Jonathan Dresner: Doubletalk on Gay Marriage
To the Editor:
Lisa Schiffren ("How the Judges Forced the President's Hand," 2/29) is rehashing arguments which went out of style forty years ago, when miscegenation --"race-mixing" marriages -- were being challenged. Laws against miscegenation were popular and widespread. Race separation was"fundamental" to American society. And yet it was, as the bans on gay marriage are now, a fundamental injustice based on an atavistic, vestigial distaste, on private concerns that have no place in public law.
And the invocation of"activist" judges is doubletalk of the finest kind.
Judges, particularly federal judges, have a dual role: application of
the law and interpretation of the law. In the latter role judges must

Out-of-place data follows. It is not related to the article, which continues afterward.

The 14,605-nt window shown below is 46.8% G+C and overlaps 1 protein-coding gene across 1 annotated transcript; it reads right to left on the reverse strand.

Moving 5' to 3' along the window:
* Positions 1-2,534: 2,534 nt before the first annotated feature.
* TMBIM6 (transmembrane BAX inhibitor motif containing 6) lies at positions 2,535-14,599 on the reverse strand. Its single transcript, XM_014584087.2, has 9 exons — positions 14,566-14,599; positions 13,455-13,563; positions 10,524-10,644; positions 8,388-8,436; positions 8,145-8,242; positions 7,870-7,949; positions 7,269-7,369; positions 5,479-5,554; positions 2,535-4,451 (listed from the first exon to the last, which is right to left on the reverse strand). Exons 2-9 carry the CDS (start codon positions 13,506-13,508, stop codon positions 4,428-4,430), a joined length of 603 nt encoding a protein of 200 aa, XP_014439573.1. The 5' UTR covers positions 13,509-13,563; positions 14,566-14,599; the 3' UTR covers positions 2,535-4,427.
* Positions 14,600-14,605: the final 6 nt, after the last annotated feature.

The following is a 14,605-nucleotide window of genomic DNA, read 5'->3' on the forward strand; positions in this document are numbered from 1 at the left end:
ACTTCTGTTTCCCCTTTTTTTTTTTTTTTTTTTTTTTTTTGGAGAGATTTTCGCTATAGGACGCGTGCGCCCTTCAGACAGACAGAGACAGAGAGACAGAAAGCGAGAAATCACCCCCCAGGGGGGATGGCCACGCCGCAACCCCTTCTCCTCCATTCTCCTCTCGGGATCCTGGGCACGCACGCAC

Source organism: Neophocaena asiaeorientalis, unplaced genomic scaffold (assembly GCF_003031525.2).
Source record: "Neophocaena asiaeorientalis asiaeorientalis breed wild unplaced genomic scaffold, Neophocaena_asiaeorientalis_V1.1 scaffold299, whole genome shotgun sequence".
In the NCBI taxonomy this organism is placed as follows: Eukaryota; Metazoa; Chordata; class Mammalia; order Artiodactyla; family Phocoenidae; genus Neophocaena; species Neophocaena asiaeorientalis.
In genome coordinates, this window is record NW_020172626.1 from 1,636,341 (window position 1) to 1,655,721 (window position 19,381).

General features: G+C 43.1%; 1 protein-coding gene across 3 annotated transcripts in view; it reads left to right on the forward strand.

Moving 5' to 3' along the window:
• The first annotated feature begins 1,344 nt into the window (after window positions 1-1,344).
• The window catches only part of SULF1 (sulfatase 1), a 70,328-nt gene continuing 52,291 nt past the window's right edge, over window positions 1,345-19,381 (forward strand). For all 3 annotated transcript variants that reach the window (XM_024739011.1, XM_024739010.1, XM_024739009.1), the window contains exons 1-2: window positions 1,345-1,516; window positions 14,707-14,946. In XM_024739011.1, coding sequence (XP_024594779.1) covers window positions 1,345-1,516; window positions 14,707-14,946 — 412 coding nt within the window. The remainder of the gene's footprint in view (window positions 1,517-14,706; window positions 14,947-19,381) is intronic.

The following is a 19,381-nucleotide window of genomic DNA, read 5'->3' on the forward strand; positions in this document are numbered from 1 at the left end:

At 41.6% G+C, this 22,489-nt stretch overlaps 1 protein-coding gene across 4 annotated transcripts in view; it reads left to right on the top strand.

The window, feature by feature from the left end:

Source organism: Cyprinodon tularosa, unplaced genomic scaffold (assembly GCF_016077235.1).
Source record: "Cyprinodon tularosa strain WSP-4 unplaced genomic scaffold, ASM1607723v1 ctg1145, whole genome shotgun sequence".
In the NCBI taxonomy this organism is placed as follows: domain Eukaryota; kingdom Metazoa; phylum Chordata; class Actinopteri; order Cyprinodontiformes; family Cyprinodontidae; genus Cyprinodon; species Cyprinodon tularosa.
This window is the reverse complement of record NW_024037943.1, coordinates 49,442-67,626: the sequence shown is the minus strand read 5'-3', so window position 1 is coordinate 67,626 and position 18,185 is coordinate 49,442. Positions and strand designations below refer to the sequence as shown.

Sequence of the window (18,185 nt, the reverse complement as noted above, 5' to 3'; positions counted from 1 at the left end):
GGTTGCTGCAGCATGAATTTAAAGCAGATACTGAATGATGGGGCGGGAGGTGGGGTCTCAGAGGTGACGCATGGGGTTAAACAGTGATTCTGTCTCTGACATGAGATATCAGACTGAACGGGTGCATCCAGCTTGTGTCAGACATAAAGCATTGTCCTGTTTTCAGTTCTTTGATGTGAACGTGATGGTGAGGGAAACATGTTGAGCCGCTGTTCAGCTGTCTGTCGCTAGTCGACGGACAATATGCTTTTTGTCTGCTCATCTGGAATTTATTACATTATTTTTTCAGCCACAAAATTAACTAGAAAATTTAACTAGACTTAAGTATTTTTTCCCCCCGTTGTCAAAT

sometimes apply law to situations unforeseen by the authors, or balance
competing rights and legal mandates, and by their decisions create
precedents and principles. This"activism" is integral to the role of
the judiciary as a coequal branch of government.
Jonathan Dresner, Ph.D.
- Five Things You Need to Know to be a Better Digital Preservationist
- Book on Losing British Generals Wins American History Prize
- Stanford scholar explores civil rights revolution's positive impact on the South's economy
- Harvard Historian Nancy Koehn on Amazon's Tentacular Reach
- Q&A with historian and author Nick Turse